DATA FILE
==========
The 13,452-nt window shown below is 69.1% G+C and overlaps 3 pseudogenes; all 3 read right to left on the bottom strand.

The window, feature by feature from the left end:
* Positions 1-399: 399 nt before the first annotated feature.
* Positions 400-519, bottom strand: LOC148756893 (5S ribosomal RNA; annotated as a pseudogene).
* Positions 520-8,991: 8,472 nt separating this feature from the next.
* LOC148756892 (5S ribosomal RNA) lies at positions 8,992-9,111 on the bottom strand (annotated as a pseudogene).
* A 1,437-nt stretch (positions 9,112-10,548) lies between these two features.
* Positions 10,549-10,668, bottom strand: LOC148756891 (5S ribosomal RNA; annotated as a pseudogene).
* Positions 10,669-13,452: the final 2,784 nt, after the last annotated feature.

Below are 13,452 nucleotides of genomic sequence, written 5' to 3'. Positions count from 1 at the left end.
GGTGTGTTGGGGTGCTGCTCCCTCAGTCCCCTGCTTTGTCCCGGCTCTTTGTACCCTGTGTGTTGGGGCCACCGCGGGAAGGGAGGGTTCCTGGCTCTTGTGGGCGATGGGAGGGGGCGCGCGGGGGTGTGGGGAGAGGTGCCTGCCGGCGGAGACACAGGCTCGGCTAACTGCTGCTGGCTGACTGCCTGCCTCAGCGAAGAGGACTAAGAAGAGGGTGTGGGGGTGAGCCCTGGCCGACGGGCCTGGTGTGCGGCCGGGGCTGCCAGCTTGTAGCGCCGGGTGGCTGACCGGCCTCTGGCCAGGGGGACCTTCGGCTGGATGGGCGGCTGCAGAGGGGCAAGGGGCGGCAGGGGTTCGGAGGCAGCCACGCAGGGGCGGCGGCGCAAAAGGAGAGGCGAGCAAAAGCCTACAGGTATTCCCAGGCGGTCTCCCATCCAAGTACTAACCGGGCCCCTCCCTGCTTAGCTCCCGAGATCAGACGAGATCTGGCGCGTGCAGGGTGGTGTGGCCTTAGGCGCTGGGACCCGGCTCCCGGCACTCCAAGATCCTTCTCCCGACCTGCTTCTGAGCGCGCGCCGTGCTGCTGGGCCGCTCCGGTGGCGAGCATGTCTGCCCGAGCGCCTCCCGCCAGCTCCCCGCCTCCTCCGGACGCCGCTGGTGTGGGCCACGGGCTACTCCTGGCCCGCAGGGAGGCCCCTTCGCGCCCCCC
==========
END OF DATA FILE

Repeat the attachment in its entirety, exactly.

The 13,452-nt window shown below is 69.1% G+C and overlaps 3 pseudogenes; all 3 read right to left on the bottom strand.

The window, feature by feature from the left end:
* Positions 1-399: 399 nt before the first annotated feature.
* Positions 400-519, bottom strand: LOC148756893 (5S ribosomal RNA; annotated as a pseudogene).
* Positions 520-8,991: 8,472 nt separating this feature from the next.
* LOC148756892 (5S ribosomal RNA) lies at positions 8,992-9,111 on the bottom strand (annotated as a pseudogene).
* A 1,437-nt stretch (positions 9,112-10,548) lies between these two features.
* Positions 10,549-10,668, bottom strand: LOC148756891 (5S ribosomal RNA; annotated as a pseudogene).
* Positions 10,669-13,452: the final 2,784 nt, after the last annotated feature.

Below are 13,452 nucleotides of genomic sequence, written 5' to 3'. Positions count from 1 at the left end.
GGTGTGTTGGGGTGCTGCTCCCTCAGTCCCCTGCTTTGTCCCGGCTCTTTGTACCCTGTGTGTTGGGGCCACCGCGGGAAGGGAGGGTTCCTGGCTCTTGTGGGCGATGGGAGGGGGCGCGCGGGGGTGTGGGGAGAGGTGCCTGCCGGCGGAGACACAGGCTCGGCTAACTGCTGCTGGCTGACTGCCTGCCTCAGCGAAGAGGACTAAGAAGAGGGTGTGGGGGTGAGCCCTGGCCGACGGGCCTGGTGTGCGGCCGGGGCTGCCAGCTTGTAGCGCCGGGTGGCTGACCGGCCTCTGGCCAGGGGGACCTTCGGCTGGATGGGCGGCTGCAGAGGGGCAAGGGGCGGCAGGGGTTCGGAGGCAGCCACGCAGGGGCGGCGGCGCAAAAGGAGAGGCGAGCAAAAGCCTACAGGTATTCCCAGGCGGTCTCCCATCCAAGTACTAACCGGGCCCCTCCCTGCTTAGCTCCCGAGATCAGACGAGATCTGGCGCGTGCAGGGTGGTGTGGCCTTAGGCGCTGGGACCCGGCTCCCGGCACTCCAAGATCCTTCTCCCGACCTGCTTCTGAGCGCGCGCCGTGCTGCTGGGCCGCTCCGGTGGCGAGCATGTCTGCCCGAGCGCCTCCCGCCAGCTCCCCGCCTCCTCCGGACGCCGCTGGTGTGGGCCACGGGCTACTCCTGGCCCGCAGGGAGGCCCCTTCGCGCCCCCC